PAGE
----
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Sesame Place: A Child's First Theme Park, Plus Tips for Parents

PR Newswire

Original Article »

June 19, 2007

LANGHORNE, Pa., June 19 /PRNewswire/ -- Each new adventure a young child conquers feels miraculous whether it's exploring new heights in playgrounds or even visiting their first theme park. That's when children are ready for Sesame Place, the nation's only theme park based on the award-winning television show Sesame Street, located near Philadelphia in Langhorne, PA.

Rhonda Clements, Ed.D., immediate past president of the American Association for the Child's Right to Play is a long time fan of Sesame Place. She said, "For some children, a theme park can be overwhelming, but not at Sesame Place. After all, it was created to encourage children to learn about the world and seek out adventure with the same philosophies as Sesame Street."

All theme parks offer adventures, but look at the creative opportunities for the young child, growing up with Sesame Street! There are 15 water rides including Sky Splash, topped with an 8' tall Rubber Duckie and Teeny Tiny Tidal Waves where a larger-than-life Ernie billboard oversees a wave pool. There is the family roller coaster called Vapor Trail, themed with Super Grover. There are many shows including the new "Abby Cadabby Treasure Hunt" starring many Sesame Street friends.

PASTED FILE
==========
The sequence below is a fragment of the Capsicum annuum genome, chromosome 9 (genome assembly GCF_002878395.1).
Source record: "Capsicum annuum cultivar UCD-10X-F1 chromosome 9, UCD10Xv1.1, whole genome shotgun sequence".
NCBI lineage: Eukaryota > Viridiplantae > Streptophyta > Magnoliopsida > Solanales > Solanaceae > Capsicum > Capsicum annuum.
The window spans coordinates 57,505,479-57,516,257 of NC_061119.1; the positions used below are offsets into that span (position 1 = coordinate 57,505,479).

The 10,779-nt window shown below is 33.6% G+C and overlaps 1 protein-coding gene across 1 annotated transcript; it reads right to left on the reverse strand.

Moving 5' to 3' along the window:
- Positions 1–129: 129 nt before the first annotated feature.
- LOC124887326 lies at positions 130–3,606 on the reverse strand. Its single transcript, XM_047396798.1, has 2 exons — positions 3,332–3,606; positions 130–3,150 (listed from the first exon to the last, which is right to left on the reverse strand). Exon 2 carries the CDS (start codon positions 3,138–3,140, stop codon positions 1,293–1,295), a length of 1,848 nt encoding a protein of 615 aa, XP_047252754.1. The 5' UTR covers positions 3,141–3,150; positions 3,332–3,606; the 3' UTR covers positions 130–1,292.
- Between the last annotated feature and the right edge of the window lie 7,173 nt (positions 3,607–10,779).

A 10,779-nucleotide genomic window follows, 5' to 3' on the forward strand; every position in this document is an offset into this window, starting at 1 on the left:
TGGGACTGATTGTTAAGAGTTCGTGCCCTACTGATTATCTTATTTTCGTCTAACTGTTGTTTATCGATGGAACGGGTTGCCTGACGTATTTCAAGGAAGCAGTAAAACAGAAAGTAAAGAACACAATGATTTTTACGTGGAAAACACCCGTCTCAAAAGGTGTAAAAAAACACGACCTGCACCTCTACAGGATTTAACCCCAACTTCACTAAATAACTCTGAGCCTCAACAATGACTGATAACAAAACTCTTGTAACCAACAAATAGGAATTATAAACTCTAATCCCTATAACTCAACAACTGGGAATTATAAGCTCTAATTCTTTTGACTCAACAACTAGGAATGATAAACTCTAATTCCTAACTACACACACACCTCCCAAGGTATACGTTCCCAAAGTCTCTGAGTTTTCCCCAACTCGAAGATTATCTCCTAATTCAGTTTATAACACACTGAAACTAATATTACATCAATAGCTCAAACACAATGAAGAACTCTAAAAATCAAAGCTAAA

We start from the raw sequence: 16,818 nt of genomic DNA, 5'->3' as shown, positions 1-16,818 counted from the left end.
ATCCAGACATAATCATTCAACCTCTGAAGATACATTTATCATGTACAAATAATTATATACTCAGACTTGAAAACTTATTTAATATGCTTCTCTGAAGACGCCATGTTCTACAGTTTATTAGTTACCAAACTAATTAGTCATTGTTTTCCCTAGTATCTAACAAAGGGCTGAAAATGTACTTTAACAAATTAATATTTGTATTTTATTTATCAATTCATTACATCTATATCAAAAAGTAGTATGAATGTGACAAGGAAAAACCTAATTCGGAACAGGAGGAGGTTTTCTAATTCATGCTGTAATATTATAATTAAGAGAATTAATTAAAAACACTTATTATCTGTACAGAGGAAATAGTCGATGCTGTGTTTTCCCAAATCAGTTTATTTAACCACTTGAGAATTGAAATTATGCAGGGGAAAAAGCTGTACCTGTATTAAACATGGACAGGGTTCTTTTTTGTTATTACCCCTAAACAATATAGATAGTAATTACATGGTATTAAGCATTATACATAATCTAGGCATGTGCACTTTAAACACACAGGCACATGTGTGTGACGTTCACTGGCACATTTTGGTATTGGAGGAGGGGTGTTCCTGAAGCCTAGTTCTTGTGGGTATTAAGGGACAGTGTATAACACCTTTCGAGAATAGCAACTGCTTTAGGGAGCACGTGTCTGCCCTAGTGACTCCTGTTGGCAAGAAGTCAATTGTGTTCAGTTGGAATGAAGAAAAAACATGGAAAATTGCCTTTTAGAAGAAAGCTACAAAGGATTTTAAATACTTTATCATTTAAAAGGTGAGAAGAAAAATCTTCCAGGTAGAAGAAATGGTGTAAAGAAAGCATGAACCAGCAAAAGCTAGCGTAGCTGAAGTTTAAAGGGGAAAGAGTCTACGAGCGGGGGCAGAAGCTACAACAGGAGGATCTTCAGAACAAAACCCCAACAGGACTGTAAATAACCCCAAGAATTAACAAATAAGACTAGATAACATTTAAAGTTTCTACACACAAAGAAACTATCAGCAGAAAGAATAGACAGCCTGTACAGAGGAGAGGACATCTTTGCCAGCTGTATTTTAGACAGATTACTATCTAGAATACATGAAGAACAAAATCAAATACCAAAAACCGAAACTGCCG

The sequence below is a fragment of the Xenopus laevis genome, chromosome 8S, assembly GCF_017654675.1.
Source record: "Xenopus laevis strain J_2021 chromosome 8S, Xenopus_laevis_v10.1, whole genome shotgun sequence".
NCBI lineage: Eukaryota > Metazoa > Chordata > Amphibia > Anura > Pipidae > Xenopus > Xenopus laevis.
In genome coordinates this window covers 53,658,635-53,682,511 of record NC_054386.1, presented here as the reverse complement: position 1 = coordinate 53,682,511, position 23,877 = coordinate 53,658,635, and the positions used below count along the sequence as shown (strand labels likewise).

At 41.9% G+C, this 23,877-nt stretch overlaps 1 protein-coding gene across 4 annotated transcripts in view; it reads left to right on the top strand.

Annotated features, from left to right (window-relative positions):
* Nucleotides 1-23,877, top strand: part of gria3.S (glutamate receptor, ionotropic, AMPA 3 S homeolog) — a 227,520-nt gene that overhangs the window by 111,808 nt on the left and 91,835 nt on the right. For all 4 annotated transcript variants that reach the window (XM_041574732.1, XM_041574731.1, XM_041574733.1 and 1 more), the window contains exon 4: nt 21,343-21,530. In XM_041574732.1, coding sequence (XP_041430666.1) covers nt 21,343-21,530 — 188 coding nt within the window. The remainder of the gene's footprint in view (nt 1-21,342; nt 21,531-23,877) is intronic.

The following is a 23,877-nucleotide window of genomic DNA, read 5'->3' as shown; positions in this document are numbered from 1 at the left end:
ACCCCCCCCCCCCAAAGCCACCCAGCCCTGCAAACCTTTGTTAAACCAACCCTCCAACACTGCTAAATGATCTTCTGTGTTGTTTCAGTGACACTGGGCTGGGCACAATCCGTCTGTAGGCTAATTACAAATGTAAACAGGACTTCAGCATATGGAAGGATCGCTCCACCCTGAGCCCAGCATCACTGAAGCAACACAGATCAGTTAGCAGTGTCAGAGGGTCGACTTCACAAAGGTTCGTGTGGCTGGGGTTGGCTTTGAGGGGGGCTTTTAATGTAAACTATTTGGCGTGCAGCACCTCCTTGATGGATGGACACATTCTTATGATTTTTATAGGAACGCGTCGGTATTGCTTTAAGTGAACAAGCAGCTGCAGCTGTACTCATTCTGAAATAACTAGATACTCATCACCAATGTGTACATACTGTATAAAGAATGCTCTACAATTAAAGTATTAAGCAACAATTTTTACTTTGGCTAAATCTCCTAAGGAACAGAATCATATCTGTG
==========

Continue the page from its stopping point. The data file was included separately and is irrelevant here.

Dr. Clements recommends planning early, selecting activities to dotogether.

The following preparatory tips will be helpful.

* Review the park map and check show schedules. Plan meals and activities around show times
* Make reservations in advance.
* If you are staying overnight, find a hotel nearby so the child can go back for a nap.
* Plan clothing and day's activities. Wear a bathing suit if doing water rides first. Remember to pack water shoes, towels and change of clothes.
* Have keys and valuables in a small case to wear or easily hold.
* When meeting the Sesame Place characters, suggest the children ask them "yes" and "no" questions, as the walkaround characters can respond to these questions.
* Knowing young children, anything is possible. The youngster eager to meet Elmo might get shy when first meeting him. Take your time. Let him look from afar until he is comfortable getting close.
* Remember, each child is an individual. At each stage, a child will experience the park in a unique way.

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